By DANIEL P. FINNEY | Copyright The Des Moines Register
Jan. 2, 2020
The story of how Max Allan Collins became one of the most prolific writers in Iowa history began in 1930 in Chicago, 18 years before he was born. President Herbert Hoover, a native of West Branch, Iowa, ordered U.S. Treasury agent Eliot Ness to assemble a team to bring down notorious Prohibition-era gangster Al Capone.
Chester Gould, an artist at the Chicago Tribune, followed the lawman’s exploits and created the square-jawed police detective Dick Tracy as an homage.
The flesh-and-blood Ness and fictional Tracy would become frequent subjects in a writing career that spans comic strips, crime novels, historical fiction and screenplays.
At 71, Collins is at work on at least six books, including a second biography of Ness, “The Untouchable and the Butcher: Eliot Ness, Al Capone and America’s Jack the Ripper.”
“I’m still wondering where my next check is going to come from,” Collins said in an interview with the Register. “I’m waiting to hear back on three pitches right now. I’ve turned my hobbies into a career, but it’s still a hustle.”
Collins was born Max Allan Collins Jr., the son of Patricia Ann Rushing Collins and Max Allan Collins Sr., on March 3, 1948, in Muscatine, where he continues to live. Friends and family called the boy Allan; his father went by Max.
Patricia Ann read Dick Tracy comic books to her son. The youngster thrilled to the yellow trench-coated, fedora-wearing Tracy’s never-ending battle against the monstrous underworld filled with grotesque villains such as Big Boy, the Brow, Flattop, Pruneface and Little Face Finney (no relation to this friendly paragraph stacker.)
He spent his allowance on Dick Tracy comic books and he drew Tracy. His mother sent a letter with some of her son’s drawings to Gould.
Gould returned the note with a drawing of Tracy saying, “Hello, Allan,” and signed by Gould.
Gould “said of all the kids in America that sent him drawings, mine was the best,” Collins said.
Collins wanted to be an artist, but family friend Keith Larson, a poet, farmer and part-time writing teacher at Muscatine Community College, encouraged the younger Collins’ writing talent.
He had already written a book when he enrolled in the prestigious University of Iowa Writers’ Workshop. He sold two before he graduated.
Still, the early years were lean. Never sure when the next publisher would accept one of his books, Collins worked part-time as a writing teacher at Muscatine Community College.
Then Dick Tracy came to the rescue. Gould was retiring after writing and drawing the series for nearly a half-century. The Tribune syndicate invited writers, including Collins, to compete for the job.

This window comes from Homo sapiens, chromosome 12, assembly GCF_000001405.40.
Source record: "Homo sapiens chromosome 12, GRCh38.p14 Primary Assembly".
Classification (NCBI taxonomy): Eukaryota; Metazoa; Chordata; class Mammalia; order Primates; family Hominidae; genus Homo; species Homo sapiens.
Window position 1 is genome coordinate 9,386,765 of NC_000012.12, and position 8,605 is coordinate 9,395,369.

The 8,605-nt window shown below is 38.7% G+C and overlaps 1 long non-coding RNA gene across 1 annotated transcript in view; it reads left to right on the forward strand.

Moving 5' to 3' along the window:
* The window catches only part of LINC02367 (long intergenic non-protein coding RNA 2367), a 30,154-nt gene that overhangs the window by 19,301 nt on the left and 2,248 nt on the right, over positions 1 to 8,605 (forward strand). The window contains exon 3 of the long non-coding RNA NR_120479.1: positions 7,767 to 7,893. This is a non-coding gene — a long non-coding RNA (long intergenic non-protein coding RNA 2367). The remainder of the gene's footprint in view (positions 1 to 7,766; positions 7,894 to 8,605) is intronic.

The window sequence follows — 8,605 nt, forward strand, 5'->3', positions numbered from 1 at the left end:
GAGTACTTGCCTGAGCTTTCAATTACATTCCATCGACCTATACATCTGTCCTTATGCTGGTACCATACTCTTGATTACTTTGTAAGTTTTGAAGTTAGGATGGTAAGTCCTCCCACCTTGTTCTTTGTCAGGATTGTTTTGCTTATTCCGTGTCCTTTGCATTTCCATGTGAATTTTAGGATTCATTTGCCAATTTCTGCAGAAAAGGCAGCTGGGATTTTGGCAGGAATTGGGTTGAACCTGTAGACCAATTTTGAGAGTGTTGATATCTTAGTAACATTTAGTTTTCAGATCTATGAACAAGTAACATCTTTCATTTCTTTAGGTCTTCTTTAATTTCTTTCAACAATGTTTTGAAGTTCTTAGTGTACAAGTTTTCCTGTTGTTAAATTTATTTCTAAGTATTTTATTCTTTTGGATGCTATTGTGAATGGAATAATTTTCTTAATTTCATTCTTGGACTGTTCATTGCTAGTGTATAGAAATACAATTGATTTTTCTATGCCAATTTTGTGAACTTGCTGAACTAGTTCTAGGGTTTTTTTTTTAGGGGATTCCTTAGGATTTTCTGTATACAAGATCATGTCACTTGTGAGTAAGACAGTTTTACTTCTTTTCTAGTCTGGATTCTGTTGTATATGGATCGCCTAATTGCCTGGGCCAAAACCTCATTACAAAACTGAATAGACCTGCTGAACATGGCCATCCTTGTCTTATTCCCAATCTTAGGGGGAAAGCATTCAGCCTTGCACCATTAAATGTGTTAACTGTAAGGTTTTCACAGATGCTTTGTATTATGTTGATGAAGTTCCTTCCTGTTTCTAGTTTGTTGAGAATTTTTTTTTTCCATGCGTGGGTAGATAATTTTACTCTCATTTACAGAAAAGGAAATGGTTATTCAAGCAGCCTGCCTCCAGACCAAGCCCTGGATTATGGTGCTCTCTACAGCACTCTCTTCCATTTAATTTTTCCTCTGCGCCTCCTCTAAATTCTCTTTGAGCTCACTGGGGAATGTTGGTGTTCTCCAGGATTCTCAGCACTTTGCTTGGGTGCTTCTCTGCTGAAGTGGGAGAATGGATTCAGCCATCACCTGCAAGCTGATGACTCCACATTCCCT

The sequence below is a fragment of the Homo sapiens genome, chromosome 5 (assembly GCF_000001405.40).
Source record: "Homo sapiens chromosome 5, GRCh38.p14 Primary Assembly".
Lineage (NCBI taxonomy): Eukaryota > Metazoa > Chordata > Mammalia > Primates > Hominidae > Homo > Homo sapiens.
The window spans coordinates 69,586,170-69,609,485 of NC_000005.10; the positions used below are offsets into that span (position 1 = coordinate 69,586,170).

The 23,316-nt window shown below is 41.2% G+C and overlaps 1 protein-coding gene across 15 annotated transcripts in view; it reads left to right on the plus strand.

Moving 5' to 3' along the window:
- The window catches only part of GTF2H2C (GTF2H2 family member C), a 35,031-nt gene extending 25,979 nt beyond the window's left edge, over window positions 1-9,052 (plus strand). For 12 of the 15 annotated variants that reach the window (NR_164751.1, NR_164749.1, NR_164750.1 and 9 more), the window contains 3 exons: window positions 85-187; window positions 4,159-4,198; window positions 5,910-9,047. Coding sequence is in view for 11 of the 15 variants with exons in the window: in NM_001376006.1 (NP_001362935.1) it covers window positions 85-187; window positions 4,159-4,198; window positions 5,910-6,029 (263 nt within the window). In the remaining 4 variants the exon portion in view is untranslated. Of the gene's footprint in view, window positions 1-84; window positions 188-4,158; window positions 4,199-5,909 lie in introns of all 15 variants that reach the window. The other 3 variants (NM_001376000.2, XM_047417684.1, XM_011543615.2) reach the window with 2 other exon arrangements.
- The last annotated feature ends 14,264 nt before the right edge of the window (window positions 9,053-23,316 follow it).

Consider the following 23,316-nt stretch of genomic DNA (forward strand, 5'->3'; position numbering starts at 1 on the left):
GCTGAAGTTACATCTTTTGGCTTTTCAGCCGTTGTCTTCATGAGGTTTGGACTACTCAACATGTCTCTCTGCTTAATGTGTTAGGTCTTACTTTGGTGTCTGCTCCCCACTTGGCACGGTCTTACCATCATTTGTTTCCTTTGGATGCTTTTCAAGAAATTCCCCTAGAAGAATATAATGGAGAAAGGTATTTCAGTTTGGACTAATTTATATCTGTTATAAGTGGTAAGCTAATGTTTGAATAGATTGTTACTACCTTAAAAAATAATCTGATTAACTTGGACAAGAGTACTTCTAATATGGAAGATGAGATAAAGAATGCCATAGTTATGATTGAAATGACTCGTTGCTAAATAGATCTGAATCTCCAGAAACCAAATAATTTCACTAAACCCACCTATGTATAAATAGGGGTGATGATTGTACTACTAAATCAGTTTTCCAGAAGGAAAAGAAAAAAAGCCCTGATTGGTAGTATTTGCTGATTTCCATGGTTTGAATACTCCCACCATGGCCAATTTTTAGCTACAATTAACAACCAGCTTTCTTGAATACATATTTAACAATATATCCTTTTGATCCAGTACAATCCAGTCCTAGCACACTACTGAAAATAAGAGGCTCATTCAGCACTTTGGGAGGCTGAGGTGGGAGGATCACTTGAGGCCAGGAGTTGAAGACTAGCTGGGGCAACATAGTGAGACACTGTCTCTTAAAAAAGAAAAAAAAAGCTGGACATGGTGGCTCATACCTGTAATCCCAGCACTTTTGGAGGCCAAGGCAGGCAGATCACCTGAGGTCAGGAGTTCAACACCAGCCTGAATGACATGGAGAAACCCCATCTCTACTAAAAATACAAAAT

“I had them a script in about three days: ‘Dick Tracy vs. Angeltop,'” Collins said. “I got the job.”
He became the regular writer on Dick Tracy, the comic-strip cop inspired by the real-life gangbuster Ness.
Collins befriended Gould, and one night over dinner, Gould gave Collins some advice.
“’You’re doing a good job,’” Collins recalls Gould saying, “’But, remember, this is mine. You need to create something of your own.’”
Collins took that to heart. In the years to come, he would produce more than 230 books and other works.
Collins was one of the first authors recruited by Hard Case Crime, a small imprint founded in 2004 that produces the kind of hardboiled pulp novels that were commonplace in stores and on newsstands from the late 1940s to the late 1970s.
Through 2019, Collins had contributed 17 novels to the publisher, the most of any of the imprint’s authors, which include Stephen King, Gore Vidal, Michael Crichton and Joyce Carole Oates.
“Max was the perfect person to reach out to when we were starting up Hard Case Crime, because he’s the person who kept the genre alive all these years,” said Charles Ardai, co-creator of Hard Case Crime. “He’s just such a pro, and his books read so well.”
Throughout his 50-year career, Collins became friends with crime-fiction greats such as Mickey Spillane, creator of the Mike Hammer series, and Donald Westlake, who also wrote under the pen name Richard Stark.
Collins didn’t know the connection between Westlake and Stark and once listed the two names as his first and second favorite authors, a story Westlake delighted in retelling at gatherings of crime writers.
Westlake advised Collins to move to either New York or Hollywood to be closer to the publishing and movie industries. Collins, though, decided he wanted to stay in Muscatine.
“I really didn’t want to quit my band,” he said of Crusin’, a 1960s tribute band he’s led for 45 years.
Collins came across Spillane’s “Mike Hammer” series, which was televised on ABC from 1958 to 1960. He read all the books and wrote prodigiously to Spillane.
Years later at a mystery writers convention, Spillane was introduced to Collins by one of the convention’s organizers. Spillane, Collins recalled, said, “Oh, I know Max. We’ve been corresponding for years.”